Geoffrey Malins helped to create an enduring record of the Battle of the Somme for future generations using the new medium of film.

Malins was a portrait photographer before he joined the Clarendon Film Company’s studios in London in 1910. He soon became chief cameraman. On the outbreak of the First World War in August 1914, he left and became a freelance war correspondent in Belgium and France filming newsreels.

Photographs

Geoffrey Malins

Photographs

Geoffrey Malins

Studio portrait of Geoffrey Malins, taken during the First World War in Catford, London

Studio portrait of Geoffrey Malins, taken during the First World War in Catford, London.

In March 1915, the Kinematograph Manufacturers Association negotiated with the War Office to send two official cameramen to join the British Expeditionary Force. On 2 November, Malins and Edward Tong went to France, both with the rank of lieutenant.

Tong was invalided home in December but, by June 1916, Malins had made 26 films. The work was dangerous. By the end of his first year he had been wounded twice, deafened and badly shaken by explosions and gassed.

In June 1916, the War Office agreed that the forthcoming Somme offensive could be filmed. Malins was joined by John McDowell of the British and Colonial Film Company. Malins was attached to the 29th Division opposite Hawthorn Ridge, McDowell to the 7th Division near Mametz. On 10 July they returned to London with 8,000 feet of film. 

The completed documentary, which ran for 77 minutes, was first shown on 7 August 1916. The film was hugely popular with cinema audiences in Britain. An estimated 20 million people went to watch it in the weeks after its release. Although some scenes were recreated after the start of the battle, the action footage Malins captured remains a lasting record of an important historical event.

Photographs

British troops attacking on the Somme

Photographs

British troops attacking on the Somme

A still of one of the staged shots from the film 'The Battle of the Somme' allegedly showing British troops advancing at the start of the battle on 1 July 1916. It is now accepted that this scene was staged for the camera at a training school behind the lines.

Malins continued filming in France but in spring 1917 he was forced to take sick leave. He returned in January 1918 but was not entirely fit and was discharged from the Army in June.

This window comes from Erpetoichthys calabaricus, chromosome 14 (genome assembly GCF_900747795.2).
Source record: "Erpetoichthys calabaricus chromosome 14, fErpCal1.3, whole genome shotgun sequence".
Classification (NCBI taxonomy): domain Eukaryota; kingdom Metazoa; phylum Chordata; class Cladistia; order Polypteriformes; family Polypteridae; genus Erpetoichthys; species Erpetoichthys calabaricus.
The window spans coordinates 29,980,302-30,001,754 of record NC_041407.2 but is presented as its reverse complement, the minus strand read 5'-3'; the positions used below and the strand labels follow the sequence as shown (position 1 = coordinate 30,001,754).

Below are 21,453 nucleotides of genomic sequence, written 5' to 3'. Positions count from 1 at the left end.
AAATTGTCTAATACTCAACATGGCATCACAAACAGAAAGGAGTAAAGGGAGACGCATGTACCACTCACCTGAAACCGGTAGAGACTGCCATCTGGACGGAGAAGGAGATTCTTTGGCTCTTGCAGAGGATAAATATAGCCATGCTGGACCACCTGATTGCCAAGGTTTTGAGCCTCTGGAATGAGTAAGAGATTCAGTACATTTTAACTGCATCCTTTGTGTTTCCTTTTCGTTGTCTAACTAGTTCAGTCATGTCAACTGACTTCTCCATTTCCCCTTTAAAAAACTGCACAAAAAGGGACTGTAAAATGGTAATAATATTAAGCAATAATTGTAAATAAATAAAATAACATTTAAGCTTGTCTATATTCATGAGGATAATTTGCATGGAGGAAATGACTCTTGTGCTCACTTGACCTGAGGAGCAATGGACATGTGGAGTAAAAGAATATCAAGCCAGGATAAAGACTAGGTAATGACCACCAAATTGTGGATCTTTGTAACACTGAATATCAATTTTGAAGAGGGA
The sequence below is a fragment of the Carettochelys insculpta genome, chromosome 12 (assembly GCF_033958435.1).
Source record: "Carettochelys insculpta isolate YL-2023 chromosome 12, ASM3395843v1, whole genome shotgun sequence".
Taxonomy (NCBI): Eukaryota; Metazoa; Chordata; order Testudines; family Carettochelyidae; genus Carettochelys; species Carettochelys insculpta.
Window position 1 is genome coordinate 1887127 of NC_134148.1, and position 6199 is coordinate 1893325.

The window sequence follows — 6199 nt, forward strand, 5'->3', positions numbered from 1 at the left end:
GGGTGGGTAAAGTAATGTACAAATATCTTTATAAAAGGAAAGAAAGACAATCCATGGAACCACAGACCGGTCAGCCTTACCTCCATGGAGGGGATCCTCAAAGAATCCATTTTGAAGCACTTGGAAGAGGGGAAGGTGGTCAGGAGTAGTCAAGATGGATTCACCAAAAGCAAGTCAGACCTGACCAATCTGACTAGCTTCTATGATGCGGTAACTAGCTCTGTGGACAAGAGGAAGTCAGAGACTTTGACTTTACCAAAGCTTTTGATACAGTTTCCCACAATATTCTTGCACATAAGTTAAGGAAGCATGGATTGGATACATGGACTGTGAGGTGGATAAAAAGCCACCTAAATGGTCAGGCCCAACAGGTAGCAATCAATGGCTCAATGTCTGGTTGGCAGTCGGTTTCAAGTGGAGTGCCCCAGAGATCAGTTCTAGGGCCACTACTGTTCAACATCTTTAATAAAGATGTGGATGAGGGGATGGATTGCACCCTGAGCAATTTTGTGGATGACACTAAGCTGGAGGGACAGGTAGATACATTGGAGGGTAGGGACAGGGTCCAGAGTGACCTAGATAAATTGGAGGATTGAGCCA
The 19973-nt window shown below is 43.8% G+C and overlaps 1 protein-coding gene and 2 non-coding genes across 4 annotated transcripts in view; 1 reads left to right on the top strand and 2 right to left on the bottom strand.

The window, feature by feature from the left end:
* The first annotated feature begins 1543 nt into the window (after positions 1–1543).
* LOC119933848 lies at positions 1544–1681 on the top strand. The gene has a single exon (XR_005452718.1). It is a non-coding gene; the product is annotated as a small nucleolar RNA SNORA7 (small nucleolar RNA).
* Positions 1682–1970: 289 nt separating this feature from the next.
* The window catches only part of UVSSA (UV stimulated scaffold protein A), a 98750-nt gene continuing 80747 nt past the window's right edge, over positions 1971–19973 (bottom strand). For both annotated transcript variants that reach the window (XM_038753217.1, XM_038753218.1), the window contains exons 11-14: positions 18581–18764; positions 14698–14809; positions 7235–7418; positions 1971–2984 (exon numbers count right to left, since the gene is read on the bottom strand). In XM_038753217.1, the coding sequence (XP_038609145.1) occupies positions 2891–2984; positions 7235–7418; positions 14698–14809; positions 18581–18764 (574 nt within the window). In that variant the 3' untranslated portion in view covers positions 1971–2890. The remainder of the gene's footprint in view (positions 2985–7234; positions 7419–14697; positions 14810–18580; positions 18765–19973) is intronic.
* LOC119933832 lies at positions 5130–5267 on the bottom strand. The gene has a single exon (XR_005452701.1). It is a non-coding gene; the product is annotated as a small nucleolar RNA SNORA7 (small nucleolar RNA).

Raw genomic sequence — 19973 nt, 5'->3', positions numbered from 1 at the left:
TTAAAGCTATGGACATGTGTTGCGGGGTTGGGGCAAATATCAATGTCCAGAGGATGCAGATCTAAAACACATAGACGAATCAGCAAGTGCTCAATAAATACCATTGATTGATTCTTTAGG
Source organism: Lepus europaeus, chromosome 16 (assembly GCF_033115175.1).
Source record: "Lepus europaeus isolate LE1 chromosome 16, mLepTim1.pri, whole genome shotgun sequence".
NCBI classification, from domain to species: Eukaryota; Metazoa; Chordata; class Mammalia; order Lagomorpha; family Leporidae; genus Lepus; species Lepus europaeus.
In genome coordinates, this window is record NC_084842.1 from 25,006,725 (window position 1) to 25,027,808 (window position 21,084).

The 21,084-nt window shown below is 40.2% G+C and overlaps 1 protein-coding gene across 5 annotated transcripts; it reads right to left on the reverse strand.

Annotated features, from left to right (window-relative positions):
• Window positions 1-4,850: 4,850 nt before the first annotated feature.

After the war, he published his memoir and continued his career as a film maker, his thirst for adventure often taking him abroad. In 1932 he settled in South Africa where he died of cancer in 1940.

Related Content

Still from the British film "The Battle of the Somme". The image is part of a sequence introduced by a caption reading "British Tommies rescuing a comrade under shell fire. (This man died 30 minutes after reaching the trenches)". The scene is generally accepted as having been filmed on the first day of the Battle of the Somme, 1 July 1916.
Battle of the Somme
Britain's Memory of the Battle of the Somme
The Battle of the Somme saw the first major action of Britain's New Army – the volunteers who had responded to Lord Kitchener's 1914 call for recruits. It was also the first Western Front offensive in which the British Army would take the leading role, rather than acting in support of its French ally. 
A view of a large, sunlit crater blasted into white chalky soil. The remains of German barbed-wire defences in the distance are a dark rust-coloured pink. A German and a British steel helmet and the remains of a uniform lie on the edge of the crater in the foreground. The sky is covered in dense white cloud with blue patches visible at the top of the composition.
First World War
5 Things You Need To Know About The Battle Of The Somme
The Battle of the Somme was one of the most bitterly contested and costly battles of the First World War, lasting nearly five months. Despite this, it is often the first day of the battle that is most remembered. 
Invitation card to a screening of the film 'Battle of the Somme', at the Scala Theatre, Charlotte Street, London, August 1916.
Battle of the Somme
How the Battle of the Somme was Filmed
Tens of thousands of soldiers went 'over the top' at 7.30am on 1 July 1916 on the first day of the Battle of the Somme. Nearly 20,000 British soldiers died that day, which looms large in the collective national memory of the First World War. Cameramen Geoffrey Malins and John McDowell were there to record footage that became the cinematic sensation, Battle of the Somme.